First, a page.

There are so many methods of transportation.
You have your own two feet, which for many of us is turning out to be a way to go for getting out of the house or apartment. You have bicycles which have been known for efficiency, and you have cars, a mainstay of American living.
You also have planes and trains, which have certainly not fared well in the current predicament.
And then there are cruise lines.
But the methods of connecting places together to allow transportation are just as numerous. We have bridges, which are communal, public, static, and they allow for a massive volume of people to go back and forth along them.
Then there’s the gondola, which is an eccentric way to travel, and usually reserved as a scenic tour on the way up slopes for skiing, or for connecting an amusement park to its exhibits.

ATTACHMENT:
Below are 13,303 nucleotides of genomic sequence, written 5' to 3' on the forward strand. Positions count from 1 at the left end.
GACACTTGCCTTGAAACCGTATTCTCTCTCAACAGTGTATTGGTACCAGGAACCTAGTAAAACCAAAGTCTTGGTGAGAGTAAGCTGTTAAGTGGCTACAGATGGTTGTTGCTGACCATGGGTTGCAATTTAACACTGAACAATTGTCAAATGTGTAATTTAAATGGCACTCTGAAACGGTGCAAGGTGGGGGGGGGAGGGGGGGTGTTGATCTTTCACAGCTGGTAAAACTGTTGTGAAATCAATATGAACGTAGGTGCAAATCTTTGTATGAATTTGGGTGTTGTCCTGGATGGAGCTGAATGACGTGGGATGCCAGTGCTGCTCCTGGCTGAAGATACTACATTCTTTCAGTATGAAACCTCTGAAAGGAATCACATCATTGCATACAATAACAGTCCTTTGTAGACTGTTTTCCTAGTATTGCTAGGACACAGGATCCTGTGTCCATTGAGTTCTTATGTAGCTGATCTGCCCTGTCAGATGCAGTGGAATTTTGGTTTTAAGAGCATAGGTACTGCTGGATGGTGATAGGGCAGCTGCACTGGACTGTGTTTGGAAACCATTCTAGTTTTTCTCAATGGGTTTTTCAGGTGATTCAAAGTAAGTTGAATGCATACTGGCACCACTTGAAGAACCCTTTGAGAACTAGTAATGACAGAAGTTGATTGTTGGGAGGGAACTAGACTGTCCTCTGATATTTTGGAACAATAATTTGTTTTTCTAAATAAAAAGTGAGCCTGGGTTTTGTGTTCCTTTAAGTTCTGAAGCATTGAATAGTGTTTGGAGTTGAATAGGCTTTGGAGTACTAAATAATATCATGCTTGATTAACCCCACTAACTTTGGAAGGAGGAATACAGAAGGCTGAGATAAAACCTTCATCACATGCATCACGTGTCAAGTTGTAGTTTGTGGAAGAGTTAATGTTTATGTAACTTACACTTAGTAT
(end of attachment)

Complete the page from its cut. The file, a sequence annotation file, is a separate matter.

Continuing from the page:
But while the bridge has been closed off because it is TOO successful in what it does, we suddenly find ourselves on the inside looking out. The world of the digital space is passing us by, and we are still, slowed almost to a halt. We wouldn’t know we’re moving if it we didn’t look down and see the closest branches and trees ebbing past.
Now the gondola has turned out to be a godsend, its sterile and closed off environment a gift to us. I find myself running to the public intellectuals I want to hear, and I have made it through their new twitter posts, their new podcasts, and their New York Times recommendations in mere moments, and I realize that I am still on the gondola.
But maybe instead of saying that I am stuck in the gondola, I should praise its benefits more readily. This new era we’re in will be here for a while, and enjoying the ride is difficult when we don’t know where the gondola is even headed, but I am still in it with the people I love, and we have some conversations that had been lying dormant for a long time.
Now is the time to have those conversations.